MODERATOR NOTE: This issue is over five years old and discusses a reality that no longer matches the status quo of the codebase. For more information, scroll to this comment.
I was reviewing the code of godot, and i’ve found complete disregard for any kind of cpu side performance, down to the core data structures. Its using List everywhere, when a linked list is the slowest data structure you can use on modern PCs. Almost any other data structure would be faster, specially on small sized structures. Its specially egregious on things like the light list or reflection captures in renderables, where you are storing 3 pointers every time, instead of just giving it a stack array of 8 max lights (for example) + an extra for the cases where it would be more than that.
Same thing with RID_Owner being a tree where it could be a hash map, or a slotmap. Also the Octree implementation for culling has the exact same issue.
I want to ask about the design intention behind that total and absolute overuse of linked lists and dreadful performance pointer heavy data structures everywhere in the code. Is that for a specific reason? In most of the cases a “chunked” linked list, where you do a linked list of arrays would automatically bring performance gains on the same code.
The use of these data structures also prevents any kind of “easy” parallelism in a good chunk of the code and completely trashes the cache.
I am working on making a proof of concept implementation of refactoring some of the internals to use better data structures. At this moment i am working on a rewrite of the culling code which bypasses the current octree and just uses a flat array with optional parallelism. Ill use the tps-demo as benchmark and come back with results, which in fact i have benchmarked to go 25 levels deep on that octree…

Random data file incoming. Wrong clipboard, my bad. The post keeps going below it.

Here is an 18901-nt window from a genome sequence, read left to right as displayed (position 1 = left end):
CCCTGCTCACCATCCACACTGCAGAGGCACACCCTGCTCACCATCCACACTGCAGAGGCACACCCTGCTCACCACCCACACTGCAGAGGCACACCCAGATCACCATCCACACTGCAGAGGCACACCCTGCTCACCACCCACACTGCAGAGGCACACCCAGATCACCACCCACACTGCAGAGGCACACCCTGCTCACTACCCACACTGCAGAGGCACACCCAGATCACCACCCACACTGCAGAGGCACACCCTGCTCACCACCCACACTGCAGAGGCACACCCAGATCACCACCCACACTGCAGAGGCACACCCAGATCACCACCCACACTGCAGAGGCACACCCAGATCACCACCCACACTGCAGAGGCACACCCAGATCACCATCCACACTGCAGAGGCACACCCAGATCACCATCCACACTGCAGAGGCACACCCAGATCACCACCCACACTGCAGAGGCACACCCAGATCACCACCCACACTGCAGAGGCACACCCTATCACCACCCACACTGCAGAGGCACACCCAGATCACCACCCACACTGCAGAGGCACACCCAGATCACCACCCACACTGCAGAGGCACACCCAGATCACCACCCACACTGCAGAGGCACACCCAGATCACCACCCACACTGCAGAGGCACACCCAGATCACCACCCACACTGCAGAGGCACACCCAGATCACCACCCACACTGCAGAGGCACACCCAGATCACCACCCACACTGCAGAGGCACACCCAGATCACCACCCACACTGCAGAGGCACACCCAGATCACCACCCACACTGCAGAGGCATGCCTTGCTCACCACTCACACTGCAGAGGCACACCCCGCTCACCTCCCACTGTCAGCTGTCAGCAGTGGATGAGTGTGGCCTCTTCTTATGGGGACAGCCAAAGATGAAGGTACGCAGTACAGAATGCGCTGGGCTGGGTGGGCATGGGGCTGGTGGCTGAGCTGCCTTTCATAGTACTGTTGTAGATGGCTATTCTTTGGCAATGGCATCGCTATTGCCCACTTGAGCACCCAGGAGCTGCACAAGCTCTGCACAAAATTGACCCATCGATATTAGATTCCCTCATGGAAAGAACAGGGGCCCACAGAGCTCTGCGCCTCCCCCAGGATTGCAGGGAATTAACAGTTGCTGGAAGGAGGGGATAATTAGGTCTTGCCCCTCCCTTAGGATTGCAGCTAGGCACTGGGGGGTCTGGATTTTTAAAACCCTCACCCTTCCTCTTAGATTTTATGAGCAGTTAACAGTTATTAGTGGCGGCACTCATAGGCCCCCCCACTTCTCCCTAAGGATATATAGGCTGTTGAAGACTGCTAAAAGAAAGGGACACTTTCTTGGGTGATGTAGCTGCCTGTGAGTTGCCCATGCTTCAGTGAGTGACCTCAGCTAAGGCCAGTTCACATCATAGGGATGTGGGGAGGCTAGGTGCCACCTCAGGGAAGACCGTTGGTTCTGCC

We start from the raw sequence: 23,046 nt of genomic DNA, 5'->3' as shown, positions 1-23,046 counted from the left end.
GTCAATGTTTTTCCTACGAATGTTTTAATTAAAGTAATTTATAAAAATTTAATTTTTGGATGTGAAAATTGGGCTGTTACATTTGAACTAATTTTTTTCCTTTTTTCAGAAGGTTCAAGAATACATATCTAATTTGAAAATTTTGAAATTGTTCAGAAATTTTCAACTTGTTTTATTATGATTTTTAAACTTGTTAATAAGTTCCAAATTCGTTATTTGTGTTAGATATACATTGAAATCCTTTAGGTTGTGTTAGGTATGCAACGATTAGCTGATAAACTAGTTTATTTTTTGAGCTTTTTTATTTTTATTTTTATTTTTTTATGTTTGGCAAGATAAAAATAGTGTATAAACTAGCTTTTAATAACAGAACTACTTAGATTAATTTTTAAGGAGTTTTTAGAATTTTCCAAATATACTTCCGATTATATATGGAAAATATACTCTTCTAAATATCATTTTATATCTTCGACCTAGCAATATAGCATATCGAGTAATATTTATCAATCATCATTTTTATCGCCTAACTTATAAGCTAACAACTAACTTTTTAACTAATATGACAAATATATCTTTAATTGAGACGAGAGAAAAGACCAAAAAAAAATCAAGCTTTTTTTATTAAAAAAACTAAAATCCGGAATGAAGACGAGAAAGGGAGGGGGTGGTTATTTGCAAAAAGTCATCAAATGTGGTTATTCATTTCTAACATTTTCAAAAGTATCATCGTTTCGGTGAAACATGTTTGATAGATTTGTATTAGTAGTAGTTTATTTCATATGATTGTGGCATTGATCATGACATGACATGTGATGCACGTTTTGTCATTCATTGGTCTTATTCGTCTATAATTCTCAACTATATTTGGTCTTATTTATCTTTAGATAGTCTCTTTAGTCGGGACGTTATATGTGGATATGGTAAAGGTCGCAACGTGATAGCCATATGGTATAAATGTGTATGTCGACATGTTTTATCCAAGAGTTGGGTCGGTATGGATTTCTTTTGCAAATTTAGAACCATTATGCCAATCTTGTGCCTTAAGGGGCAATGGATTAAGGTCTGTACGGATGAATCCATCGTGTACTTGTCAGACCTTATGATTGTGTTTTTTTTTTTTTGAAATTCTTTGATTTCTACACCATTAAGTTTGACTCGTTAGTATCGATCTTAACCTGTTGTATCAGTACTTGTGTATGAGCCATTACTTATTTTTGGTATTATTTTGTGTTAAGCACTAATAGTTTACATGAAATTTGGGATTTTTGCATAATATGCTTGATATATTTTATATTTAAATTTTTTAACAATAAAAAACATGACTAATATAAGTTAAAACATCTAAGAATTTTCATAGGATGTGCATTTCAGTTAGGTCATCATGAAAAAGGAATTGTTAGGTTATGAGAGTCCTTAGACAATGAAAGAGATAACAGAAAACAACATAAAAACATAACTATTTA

On another more happy note, i am very impressed with the code style quality, everything is easy to follow and understand, and quite well commented.
Just to note on my side. This is a very old issue, almost five years old. But somehow it keeps resurfacing in social media, so I think its a good time to add some clarifications.
Everything mentioned originally has been 100% corrected (and I want to thank @vblanco20-1 who provided many of the original suggestions):
- Linked Lists no longer used in hot paths
- RID Owner uses O(1) allocation (array)
- We have a superb implementation of HashMap and HashSet in Godot 4, we even took care to ensure the hashing functions for each Godot datatype generate the best entropy, and hence have the best distribution possible.
- We use worst case memory allocators (despite the name this is a good thing, means memory grows to accommodate the game needs on demand and stays there) and pools almost everywhere performance matters.
- Data oriented structures are used now extensively where it matters.
- Original issues raised regarding culling have both been resolved in both Godot 3 and Godot 4.
- Threading now is used extensively.
- The list of improvements since this issue was opened is far too long. Five years is a long time.
Even though what is mentioned on this issue has already been taken care of, there still is work pending to do optimization wise in Godot 4:
- Multithreading in many areas still needs work (mainly on the scene side, this is very new).
- Some locking in a few areas could be better.
- Godot still does not support texture/mesh streaming, which should help a lot with I/O performance.
- And really many other things.
But the situation now is day and night compared to 2018. There has been literally hundreds of pull requests geared to optimize Godot in the meantime, to the point that Godot 4 is pretty much all new code rewritten from scratch.
There is also a lot of continued work being done to optimize different areas and this has not stopped.